Richard Murphy had an innate flair for publicity - some good, some bad. His Xtra-vision girls and the brash red and yellow company logo got him noticed. But he also got into scrapes with the law and was done more than once for drink driving. After his gold Mercedes was stopped on Northumberland Road the judge in the case suggested he had a drink problem, something he denied.

A colourful Dublin banker, Craig McKinney, now living in Marbella, bankrolled the venture through Woodchester Bank. Then the money men came on board: accountant Hubie Butler, patrician company director Alex Spain, Eugene Green of Development Capital Corporation.

Xtra-vision was launched on an unsuspecting Irish stock market in April 1989. The stock price opened at 48p, soon went to 83p and peaked at 107p.

"Everybody thought I was sleeping on piles of cash…the truth is I never wanted to be a whizzkid," Murphy later said, ruefully.

With an address in Burlington Gardens in the centre of D4, he was seen at the time as one of Dublin's young party animals, a fixture at the Pink Elephant and other trendy nightclubs, generous with his money and time and surrounded by beautiful girls and wannabe tycoons.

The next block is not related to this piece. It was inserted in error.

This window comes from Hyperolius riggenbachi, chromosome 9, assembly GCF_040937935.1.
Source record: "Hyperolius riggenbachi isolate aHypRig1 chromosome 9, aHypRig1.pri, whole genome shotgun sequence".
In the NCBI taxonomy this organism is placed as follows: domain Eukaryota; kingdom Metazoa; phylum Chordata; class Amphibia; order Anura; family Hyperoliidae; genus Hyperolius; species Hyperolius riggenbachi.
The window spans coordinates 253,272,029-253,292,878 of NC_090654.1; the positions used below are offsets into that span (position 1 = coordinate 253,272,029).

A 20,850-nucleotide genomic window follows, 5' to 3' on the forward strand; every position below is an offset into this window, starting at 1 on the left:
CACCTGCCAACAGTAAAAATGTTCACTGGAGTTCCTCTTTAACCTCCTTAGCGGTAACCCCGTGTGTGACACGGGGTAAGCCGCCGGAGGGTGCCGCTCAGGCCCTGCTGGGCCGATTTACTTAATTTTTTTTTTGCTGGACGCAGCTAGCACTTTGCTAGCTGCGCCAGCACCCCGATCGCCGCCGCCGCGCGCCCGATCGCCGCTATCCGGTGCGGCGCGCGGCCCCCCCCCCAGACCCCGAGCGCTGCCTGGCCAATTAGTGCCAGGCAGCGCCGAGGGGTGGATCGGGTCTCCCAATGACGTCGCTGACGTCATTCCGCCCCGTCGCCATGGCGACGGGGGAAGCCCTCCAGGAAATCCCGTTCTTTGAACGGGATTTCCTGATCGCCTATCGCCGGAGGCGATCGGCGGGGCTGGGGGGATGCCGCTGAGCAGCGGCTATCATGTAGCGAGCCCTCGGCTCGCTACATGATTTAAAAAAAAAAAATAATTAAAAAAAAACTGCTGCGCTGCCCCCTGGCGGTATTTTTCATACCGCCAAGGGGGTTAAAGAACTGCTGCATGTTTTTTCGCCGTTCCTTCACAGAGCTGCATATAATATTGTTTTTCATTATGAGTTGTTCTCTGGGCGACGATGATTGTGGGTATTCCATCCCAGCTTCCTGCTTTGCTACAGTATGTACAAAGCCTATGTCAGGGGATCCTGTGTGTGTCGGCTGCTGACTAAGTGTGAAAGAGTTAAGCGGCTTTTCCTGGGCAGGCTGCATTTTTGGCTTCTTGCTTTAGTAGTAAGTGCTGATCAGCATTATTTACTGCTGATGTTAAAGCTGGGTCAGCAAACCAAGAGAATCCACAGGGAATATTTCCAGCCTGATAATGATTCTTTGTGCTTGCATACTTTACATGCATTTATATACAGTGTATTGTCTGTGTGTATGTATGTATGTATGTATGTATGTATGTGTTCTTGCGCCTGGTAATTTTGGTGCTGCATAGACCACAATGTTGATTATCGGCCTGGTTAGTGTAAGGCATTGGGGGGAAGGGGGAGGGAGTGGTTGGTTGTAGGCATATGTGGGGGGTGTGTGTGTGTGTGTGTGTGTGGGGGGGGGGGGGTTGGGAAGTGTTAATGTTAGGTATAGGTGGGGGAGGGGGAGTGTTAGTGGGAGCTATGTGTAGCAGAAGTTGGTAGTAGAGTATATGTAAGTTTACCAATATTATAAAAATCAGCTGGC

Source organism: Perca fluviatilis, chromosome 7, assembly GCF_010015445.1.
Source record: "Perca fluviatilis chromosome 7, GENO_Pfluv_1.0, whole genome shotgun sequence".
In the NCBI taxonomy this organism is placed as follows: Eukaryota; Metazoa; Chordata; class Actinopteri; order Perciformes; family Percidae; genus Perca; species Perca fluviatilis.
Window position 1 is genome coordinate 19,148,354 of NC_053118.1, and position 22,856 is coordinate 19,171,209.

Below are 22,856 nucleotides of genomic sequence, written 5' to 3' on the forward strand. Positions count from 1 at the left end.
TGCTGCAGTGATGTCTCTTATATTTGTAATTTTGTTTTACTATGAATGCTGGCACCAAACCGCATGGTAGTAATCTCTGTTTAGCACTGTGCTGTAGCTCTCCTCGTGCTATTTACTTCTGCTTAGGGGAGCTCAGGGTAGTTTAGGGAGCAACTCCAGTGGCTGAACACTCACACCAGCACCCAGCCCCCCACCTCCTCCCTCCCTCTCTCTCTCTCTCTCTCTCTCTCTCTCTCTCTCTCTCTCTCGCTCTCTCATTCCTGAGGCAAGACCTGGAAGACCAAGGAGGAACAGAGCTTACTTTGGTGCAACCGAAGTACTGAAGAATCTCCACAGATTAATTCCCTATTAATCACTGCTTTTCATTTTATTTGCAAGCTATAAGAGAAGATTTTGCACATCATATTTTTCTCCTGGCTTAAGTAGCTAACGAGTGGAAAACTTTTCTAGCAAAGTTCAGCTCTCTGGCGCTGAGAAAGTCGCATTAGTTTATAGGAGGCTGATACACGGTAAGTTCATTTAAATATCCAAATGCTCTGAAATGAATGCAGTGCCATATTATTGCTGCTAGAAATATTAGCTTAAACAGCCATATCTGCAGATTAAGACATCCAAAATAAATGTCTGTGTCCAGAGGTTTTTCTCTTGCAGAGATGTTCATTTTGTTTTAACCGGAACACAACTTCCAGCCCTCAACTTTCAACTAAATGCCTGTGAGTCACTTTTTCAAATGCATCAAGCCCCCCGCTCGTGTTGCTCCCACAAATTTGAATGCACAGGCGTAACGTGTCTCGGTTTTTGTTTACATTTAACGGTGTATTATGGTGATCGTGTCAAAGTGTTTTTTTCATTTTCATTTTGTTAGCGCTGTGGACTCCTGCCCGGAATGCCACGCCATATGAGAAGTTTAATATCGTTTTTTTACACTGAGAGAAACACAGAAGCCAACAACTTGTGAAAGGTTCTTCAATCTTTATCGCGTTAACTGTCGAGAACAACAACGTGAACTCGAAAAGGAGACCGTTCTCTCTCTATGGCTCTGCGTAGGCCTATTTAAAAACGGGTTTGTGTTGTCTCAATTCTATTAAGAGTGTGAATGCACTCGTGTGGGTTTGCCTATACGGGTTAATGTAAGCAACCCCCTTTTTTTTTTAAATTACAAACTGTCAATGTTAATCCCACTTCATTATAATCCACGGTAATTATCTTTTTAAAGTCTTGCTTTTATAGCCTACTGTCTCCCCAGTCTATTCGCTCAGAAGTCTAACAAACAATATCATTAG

At its peak Xtra-vision had 317 shops, 146 in the Republic and the rest scattered around Northern Ireland, England and the US. Murphy himself, with 28 million shares, was valued at around £25m. At a dinner in London to celebrate Xtra-vision as the best-performing stock on the Unlisted Securities Market, Murphy splashed out £77,000 in the charity auction to buy a Scimitar sports car.

But all the advisers and consultants had failed to examine one vital component of the business - the shelf life of a rental video. They gave it a 30-month life span in their first set of accounts, but with constant wear and tear, the depreciation value was way shorter than that. With that reality, the stock price fell like a stone and Murphy's fortune evaporated.

On January 28, 1991, the Cambridge Group, led by Colm Menton and Liam Booth, took over and Murphy resigned from the company he had created.